Like a relative who comes to visit and never goes home, IGT (now joined by Twin River) is about to press the General Assembly for a renewed 20-year contract for gaming services. As you will recall, Gov. Gina Raimondo made a secret billion dollar deal without bid. One of her cronies who was IGT’s former chairman served with her when she headed the Democratic National Committee and he poured campaign contributions into her coffers. It seems that a sweetheart deal is poised for approval by the legislature despite numerous red flags.
Take, for example, the IGT promised “guarantee” of 1,100 jobs, a target missed at least five times during the existing contract. The language of the legislation is so broad that IGT can fulfill its “commitment” by counting employees of outsourcing or temporary employees retained by an employment agency. Usually, the latter are considered independent contractors and no funds are put into the state treasury for future unemployment or disability. In trying to mitigate the smoke and mirrors of this provision, the CEO of IGT noted that the definition was in the last contract. In other words, the company hoodwinked the solons once before so it should be allowed to fudge the commitment again.
The House of Representatives hired a consultant to examine the proposed deal. He found that that the past IGT contract resulted in a loss of $2.5 billion in lost opportunity in top line over the last 10 years, $520 million in general fund contributions, $130 million in retailer commissions and $1.7 billion in prizes. As ludicrous as it sounds, the General Assembly is poised to repeat the mistake despite all its hand-wringing about the shortage of revenue precipitated by the COVID-19 pandemic.
Alan Hassenfeld, former chairman and CEO of Hasbro, has argued input must be gathered from experts in gaming technology who can project the future of gaming. He notes that the longevity of any contract must be carefully examined given the rapidity of technology changes. “G” technology was unheard of years ago and the rapidity of technology could render gaming machines obsolete. Indeed, when Twin River was fighting with IGT for the contract it noted that Rhode Island casinos had the lowest returns on IGT slots, pegging the shortfall as $52,000 per machine less than the competition. With regional competition returning higher returns, it doesn’t take a rocket scientist to conclude that patrons won’t be ponying up to have their pockets picked in Rhode Island.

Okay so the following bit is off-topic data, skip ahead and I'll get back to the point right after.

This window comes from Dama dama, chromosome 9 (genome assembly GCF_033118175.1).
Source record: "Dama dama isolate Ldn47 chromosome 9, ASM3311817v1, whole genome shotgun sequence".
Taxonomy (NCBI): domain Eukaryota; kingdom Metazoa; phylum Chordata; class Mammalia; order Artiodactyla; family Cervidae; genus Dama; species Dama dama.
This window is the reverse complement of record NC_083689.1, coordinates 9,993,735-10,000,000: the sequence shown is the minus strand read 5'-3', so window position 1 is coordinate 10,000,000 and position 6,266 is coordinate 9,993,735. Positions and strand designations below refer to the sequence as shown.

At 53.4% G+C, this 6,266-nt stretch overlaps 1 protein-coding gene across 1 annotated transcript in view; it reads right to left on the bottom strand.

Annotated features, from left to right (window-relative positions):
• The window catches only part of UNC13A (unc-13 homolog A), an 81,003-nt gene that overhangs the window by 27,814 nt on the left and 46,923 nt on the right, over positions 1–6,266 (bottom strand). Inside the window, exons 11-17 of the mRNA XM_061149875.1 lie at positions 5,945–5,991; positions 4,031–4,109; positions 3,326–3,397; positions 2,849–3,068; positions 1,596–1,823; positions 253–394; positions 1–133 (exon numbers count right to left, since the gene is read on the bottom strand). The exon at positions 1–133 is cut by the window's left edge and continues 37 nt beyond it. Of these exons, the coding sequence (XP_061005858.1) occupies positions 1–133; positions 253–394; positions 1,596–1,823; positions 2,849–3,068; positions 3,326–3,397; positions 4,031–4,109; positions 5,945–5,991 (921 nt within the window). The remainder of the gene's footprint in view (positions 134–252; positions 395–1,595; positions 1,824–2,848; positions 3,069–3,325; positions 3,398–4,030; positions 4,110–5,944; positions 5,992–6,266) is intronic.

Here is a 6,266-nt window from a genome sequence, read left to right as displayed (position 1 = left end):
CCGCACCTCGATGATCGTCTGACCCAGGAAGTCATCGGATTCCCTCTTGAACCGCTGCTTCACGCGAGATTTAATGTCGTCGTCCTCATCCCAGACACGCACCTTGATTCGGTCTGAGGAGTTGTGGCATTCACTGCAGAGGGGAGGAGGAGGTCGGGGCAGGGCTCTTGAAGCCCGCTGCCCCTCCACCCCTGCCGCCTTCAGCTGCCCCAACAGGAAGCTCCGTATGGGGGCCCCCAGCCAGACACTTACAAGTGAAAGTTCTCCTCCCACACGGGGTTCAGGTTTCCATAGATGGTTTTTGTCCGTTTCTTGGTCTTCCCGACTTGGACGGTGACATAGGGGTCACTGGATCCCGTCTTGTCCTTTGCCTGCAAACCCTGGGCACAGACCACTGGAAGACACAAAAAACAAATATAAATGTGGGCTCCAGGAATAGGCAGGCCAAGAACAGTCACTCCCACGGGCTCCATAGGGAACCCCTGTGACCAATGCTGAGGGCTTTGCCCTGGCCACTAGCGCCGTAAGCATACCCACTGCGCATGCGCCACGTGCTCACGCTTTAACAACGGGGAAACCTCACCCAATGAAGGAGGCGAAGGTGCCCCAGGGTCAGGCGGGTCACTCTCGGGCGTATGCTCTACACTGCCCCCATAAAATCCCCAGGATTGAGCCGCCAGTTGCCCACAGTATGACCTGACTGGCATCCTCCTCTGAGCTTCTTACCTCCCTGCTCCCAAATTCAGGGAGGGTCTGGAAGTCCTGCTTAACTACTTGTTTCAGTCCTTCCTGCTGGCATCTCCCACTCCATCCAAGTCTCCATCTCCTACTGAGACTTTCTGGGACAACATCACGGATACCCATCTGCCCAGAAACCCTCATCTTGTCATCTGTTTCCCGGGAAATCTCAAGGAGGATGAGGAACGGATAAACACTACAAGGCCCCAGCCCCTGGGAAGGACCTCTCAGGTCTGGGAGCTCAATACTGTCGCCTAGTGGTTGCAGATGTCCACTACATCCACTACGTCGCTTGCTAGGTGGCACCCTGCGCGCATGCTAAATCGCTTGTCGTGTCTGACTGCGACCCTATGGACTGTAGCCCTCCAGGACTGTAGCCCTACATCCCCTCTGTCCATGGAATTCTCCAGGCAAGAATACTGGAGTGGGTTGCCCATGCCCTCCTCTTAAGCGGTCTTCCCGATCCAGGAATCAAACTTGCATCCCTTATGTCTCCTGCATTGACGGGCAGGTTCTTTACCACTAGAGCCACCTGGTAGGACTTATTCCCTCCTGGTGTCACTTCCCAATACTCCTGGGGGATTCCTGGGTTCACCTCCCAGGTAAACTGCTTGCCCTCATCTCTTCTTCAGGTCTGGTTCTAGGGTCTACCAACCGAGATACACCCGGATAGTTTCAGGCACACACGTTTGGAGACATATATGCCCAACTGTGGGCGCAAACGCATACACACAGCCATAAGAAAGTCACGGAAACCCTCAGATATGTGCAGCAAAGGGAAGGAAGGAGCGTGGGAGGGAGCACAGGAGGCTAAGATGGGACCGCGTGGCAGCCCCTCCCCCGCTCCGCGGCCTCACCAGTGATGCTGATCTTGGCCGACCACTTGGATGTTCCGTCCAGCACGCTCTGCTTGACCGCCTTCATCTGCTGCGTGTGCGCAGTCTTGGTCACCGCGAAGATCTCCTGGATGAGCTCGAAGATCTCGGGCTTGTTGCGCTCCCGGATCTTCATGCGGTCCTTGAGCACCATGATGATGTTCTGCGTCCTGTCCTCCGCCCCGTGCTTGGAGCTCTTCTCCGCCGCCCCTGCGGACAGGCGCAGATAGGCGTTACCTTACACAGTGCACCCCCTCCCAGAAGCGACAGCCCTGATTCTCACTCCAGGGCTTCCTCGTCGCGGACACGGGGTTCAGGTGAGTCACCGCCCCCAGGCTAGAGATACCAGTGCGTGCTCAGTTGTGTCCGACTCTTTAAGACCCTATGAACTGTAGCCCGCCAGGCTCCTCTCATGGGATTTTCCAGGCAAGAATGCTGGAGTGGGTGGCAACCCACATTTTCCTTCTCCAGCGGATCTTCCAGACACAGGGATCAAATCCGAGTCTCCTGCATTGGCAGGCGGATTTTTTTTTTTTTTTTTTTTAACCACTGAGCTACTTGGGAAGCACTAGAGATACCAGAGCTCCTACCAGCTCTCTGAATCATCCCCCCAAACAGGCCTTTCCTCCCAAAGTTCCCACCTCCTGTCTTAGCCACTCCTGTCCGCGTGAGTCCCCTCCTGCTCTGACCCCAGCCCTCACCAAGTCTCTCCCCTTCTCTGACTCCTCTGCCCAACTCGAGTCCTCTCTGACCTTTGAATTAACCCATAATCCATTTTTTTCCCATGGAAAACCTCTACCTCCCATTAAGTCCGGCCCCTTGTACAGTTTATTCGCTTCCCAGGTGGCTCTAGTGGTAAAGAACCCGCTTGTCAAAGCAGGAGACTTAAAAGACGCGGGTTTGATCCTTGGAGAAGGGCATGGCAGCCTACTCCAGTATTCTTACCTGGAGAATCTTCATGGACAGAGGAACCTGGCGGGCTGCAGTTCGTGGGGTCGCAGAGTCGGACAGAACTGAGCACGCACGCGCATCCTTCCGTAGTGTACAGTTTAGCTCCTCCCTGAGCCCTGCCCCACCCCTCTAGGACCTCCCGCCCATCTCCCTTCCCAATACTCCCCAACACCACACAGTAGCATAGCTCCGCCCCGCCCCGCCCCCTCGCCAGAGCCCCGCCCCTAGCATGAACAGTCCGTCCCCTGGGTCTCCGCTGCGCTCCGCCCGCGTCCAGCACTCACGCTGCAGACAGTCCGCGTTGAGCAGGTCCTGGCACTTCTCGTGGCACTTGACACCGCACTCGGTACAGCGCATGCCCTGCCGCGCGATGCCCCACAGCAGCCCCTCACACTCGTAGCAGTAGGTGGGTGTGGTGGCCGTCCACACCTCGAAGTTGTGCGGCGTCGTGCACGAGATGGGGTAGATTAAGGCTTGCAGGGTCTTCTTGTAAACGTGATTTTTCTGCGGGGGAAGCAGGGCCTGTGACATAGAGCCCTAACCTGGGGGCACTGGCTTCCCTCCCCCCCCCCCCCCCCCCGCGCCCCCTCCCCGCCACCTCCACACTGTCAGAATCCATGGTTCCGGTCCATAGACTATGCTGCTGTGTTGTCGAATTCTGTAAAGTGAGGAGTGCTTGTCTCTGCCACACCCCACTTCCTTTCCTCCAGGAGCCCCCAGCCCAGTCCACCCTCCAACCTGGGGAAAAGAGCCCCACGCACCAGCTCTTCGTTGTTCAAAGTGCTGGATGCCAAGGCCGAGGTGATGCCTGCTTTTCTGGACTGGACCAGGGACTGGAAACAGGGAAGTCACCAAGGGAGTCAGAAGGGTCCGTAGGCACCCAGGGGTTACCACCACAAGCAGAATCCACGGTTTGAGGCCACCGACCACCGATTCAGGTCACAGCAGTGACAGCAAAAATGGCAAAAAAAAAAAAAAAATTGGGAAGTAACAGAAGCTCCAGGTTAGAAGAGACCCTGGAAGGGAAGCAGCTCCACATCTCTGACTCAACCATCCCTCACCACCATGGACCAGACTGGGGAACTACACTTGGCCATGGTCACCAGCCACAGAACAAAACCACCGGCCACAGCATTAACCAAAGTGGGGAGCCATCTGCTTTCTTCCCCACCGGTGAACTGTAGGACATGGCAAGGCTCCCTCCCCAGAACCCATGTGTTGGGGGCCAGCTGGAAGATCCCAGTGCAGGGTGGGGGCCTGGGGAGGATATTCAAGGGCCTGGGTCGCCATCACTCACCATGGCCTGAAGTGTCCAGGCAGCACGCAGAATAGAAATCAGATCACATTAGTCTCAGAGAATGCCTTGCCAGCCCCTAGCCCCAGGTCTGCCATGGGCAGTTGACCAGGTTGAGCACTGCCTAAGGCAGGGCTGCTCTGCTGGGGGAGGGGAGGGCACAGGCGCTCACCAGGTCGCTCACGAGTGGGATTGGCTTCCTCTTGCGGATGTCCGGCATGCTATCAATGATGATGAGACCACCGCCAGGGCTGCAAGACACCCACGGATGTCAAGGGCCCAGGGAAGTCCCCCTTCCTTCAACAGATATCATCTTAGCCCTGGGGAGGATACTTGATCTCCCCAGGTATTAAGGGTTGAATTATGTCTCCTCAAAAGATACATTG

Ironically, on the same day that The Providence Journal ran the story about the reappearance of the IGT/Twin River deal, the newspaper ran the story as to how the $3 million “guarantee” of revenue to the town of Tiverton for allowing the Twin River expansion isn’t really a guarantee at all so the town will be shortchanged.
The past performances on the promises and the future of gaming given the changing technology and times scream caution. No 20-year contract should be awarded. Other gaming states have fewer terms. States also have a guaranteed minimum of revenue. Finally, the gaming service still has not gone out to bid.
The General Assembly has plenty of time to put gaming services out to bid. That is the only aspect of any contract which should be passed in this session.
Violet is an attorney and former state attorney general.
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